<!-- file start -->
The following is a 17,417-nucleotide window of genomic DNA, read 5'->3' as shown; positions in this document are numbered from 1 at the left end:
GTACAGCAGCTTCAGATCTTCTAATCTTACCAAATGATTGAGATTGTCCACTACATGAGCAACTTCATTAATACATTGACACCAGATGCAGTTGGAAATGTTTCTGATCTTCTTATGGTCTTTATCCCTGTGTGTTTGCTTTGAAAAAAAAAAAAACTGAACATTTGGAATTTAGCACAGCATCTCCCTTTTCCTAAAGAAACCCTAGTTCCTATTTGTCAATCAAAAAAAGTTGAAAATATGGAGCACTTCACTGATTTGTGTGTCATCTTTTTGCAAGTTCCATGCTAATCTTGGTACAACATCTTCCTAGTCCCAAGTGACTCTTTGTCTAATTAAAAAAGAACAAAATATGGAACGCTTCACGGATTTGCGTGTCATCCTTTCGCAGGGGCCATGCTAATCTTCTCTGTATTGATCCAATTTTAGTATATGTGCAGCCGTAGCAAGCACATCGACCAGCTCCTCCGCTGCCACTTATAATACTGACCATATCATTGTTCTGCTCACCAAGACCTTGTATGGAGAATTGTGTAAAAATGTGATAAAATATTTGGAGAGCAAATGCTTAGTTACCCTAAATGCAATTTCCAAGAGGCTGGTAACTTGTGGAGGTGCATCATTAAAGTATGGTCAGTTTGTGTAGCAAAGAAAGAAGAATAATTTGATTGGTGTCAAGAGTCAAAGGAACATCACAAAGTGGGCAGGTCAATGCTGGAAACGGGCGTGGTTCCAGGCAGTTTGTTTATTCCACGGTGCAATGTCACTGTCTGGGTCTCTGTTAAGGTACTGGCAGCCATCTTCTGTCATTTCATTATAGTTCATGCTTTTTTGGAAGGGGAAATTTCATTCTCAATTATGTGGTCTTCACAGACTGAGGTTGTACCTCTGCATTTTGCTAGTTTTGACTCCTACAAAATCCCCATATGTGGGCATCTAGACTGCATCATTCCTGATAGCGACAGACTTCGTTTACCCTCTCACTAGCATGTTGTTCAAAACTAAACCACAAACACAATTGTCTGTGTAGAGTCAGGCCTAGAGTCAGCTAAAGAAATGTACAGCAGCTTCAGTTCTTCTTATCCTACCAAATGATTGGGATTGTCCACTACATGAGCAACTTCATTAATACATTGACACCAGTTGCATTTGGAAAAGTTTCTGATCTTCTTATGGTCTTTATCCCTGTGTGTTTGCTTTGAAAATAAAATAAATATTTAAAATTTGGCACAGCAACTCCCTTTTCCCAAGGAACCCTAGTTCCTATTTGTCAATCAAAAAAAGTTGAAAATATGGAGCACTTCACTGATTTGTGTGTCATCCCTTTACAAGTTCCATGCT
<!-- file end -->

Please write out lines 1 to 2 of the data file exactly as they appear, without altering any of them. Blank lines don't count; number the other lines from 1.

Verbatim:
The following is a 17,417-nucleotide window of genomic DNA, read 5'->3' as shown; positions in this document are numbered from 1 at the left end:
GTACAGCAGCTTCAGATCTTCTAATCTTACCAAATGATTGAGATTGTCCACTACATGAGCAACTTCATTAATACATTGACACCAGATGCAGTTGGAAATGTTTCTGATCTTCTTATGGTCTTTATCCCTGTGTGTTTGCTTTGAAAAAAAAAAAAACTGAACATTTGGAATTTAGCACAGCATCTCCCTTTTCCTAAAGAAACCCTAGTTCCTATTTGTCAATCAAAAAAAGTTGAAAATATGGAGCACTTCACTGATTTGTGTGTCATCTTTTTGCAAGTTCCATGCTAATCTTGGTACAACATCTTCCTAGTCCCAAGTGACTCTTTGTCTAATTAAAAAAGAACAAAATATGGAACGCTTCACGGATTTGCGTGTCATCCTTTCGCAGGGGCCATGCTAATCTTCTCTGTATTGATCCAATTTTAGTATATGTGCAGCCGTAGCAAGCACATCGACCAGCTCCTCCGCTGCCACTTATAATACTGACCATATCATTGTTCTGCTCACCAAGACCTTGTATGGAGAATTGTGTAAAAATGTGATAAAATATTTGGAGAGCAAATGCTTAGTTACCCTAAATGCAATTTCCAAGAGGCTGGTAACTTGTGGAGGTGCATCATTAAAGTATGGTCAGTTTGTGTAGCAAAGAAAGAAGAATAATTTGATTGGTGTCAAGAGTCAAAGGAACATCACAAAGTGGGCAGGTCAATGCTGGAAACGGGCGTGGTTCCAGGCAGTTTGTTTATTCCACGGTGCAATGTCACTGTCTGGGTCTCTGTTAAGGTACTGGCAGCCATCTTCTGTCATTTCATTATAGTTCATGCTTTTTTGGAAGGGGAAATTTCATTCTCAATTATGTGGTCTTCACAGACTGAGGTTGTACCTCTGCATTTTGCTAGTTTTGACTCCTACAAAATCCCCATATGTGGGCATCTAGACTGCATCATTCCTGATAGCGACAGACTTCGTTTACCCTCTCACTAGCATGTTGTTCAAAACTAAACCACAAACACAATTGTCTGTGTAGAGTCAGGCCTAGAGTCAGCTAAAGAAATGTACAGCAGCTTCAGTTCTTCTTATCCTACCAAATGATTGGGATTGTCCACTACATGAGCAACTTCATTAATACATTGACACCAGTTGCATTTGGAAAAGTTTCTGATCTTCTTATGGTCTTTATCCCTGTGTGTTTGCTTTGAAAATAAAATAAATATTTAAAATTTGGCACAGCAACTCCCTTTTCCCAAGGAACCCTAGTTCCTATTTGTCAATCAAAAAAAGTTGAAAATATGGAGCACTTCACTGATTTGTGTGTCATCCCTTTACAAGTTCCATGCT